If a student is unable to talk to a parent or teacher, then they can seek a child sex abuse hotline. These hotlines are dedicated to helping victims and survivors while remaining confidential. They provide information on local resources and can point someone to the right healthcare facility.
Preventing Sexual Abuse in Schools
Grade schools and secondary schools can help prevent sexual abuse by improving their hiring process. There are screening tools available to identify high-risk candidates. Employers should review a potential teacher’s employment history.
Schools can adopt prevention programs to combat sexual abuse. These programs will help teach students how to recognize and report sexual misconduct. They offer students safety when they report violations and provide staff training.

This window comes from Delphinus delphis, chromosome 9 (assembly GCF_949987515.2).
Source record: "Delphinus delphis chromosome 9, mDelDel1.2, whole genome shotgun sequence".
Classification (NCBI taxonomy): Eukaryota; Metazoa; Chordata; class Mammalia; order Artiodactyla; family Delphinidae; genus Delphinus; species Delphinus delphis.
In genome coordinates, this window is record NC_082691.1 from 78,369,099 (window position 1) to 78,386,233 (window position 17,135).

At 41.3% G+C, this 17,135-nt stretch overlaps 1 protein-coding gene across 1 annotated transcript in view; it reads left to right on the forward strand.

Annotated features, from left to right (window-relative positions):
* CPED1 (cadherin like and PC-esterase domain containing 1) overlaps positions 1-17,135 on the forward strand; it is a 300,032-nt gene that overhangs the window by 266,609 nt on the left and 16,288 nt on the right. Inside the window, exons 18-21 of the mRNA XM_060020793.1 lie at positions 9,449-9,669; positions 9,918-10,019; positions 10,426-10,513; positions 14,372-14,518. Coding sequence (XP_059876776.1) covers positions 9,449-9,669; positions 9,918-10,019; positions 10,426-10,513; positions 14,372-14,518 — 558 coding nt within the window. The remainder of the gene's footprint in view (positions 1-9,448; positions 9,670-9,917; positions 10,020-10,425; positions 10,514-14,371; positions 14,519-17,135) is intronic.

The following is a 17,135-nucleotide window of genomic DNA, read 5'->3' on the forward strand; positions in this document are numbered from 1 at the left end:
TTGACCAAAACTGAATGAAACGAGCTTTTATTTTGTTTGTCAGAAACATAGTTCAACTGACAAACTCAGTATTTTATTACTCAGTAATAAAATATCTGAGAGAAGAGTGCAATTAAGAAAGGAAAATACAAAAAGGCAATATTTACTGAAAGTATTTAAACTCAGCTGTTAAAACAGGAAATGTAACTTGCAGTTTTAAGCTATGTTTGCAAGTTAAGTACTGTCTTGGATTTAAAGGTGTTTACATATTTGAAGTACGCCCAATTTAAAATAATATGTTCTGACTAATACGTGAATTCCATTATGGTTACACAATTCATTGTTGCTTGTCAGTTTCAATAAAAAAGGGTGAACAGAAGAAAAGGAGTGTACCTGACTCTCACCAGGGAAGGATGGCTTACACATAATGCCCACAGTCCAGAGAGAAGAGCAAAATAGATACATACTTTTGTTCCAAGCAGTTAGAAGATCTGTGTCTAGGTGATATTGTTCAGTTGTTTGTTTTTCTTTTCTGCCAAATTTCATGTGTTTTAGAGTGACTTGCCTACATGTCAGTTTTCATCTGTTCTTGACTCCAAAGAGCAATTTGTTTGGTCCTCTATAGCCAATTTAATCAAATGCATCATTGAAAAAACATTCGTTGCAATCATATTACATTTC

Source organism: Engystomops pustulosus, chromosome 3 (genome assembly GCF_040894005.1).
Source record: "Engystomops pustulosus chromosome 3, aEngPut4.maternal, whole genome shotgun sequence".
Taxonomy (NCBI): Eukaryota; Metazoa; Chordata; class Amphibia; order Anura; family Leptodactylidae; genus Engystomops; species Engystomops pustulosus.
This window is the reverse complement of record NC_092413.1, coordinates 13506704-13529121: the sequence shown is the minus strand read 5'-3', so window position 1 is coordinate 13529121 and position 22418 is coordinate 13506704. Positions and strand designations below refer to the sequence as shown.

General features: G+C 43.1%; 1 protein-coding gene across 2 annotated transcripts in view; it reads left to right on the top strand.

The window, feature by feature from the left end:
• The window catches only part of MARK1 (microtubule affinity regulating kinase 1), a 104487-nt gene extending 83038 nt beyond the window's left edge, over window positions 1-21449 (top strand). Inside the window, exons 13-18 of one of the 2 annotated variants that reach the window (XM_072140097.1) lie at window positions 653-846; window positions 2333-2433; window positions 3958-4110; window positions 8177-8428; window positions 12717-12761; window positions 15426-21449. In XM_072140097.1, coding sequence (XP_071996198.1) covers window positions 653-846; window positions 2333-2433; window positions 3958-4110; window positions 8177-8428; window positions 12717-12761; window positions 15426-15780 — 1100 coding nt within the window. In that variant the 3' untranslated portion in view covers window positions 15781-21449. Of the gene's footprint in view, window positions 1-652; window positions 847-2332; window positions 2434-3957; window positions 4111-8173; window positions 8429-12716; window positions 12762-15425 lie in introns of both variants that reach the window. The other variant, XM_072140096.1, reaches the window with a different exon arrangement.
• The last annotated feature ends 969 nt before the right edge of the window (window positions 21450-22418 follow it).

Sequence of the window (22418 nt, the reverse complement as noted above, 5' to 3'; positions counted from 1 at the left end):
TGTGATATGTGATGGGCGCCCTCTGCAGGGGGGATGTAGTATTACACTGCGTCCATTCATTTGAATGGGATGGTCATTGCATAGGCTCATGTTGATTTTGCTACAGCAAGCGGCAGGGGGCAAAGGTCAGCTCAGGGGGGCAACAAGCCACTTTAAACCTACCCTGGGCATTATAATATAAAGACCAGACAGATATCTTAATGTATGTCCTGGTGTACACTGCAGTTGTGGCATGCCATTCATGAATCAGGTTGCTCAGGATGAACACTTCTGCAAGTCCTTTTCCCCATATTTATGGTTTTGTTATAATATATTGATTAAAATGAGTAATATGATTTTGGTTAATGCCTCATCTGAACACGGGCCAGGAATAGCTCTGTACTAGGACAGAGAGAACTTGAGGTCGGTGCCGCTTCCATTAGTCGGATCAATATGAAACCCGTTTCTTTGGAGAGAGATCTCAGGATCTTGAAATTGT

Some teachers have stopped sexual abuse because they followed their intuition. If an educator notices any suspicious activity, they should address the problem. Some steps involve speaking with the victim. Teachers can talk to colleagues who are at risk of having an inappropriate relationship with a student.
Parents are encouraged to have talks with their kids about sexual abuse in school. The discussions will need to be about healthy sexual development. Children also will need to know how to identify acts of sexual abuse. The child will have a lower risk of being sexually abused or abusing others.
Find a Sexual Abuse Lawyer
If you are in need of a lawyer who is experienced in handling cases for child victims of sexual abuse, Holman Schiavone is here to help. Our attorneys are committed to helping you or a loved one who has faced sexual abuse in a school or university setting. We are located in Kansas City, Missouri, and we have compassionately served clients throughout Missouri and Kansas.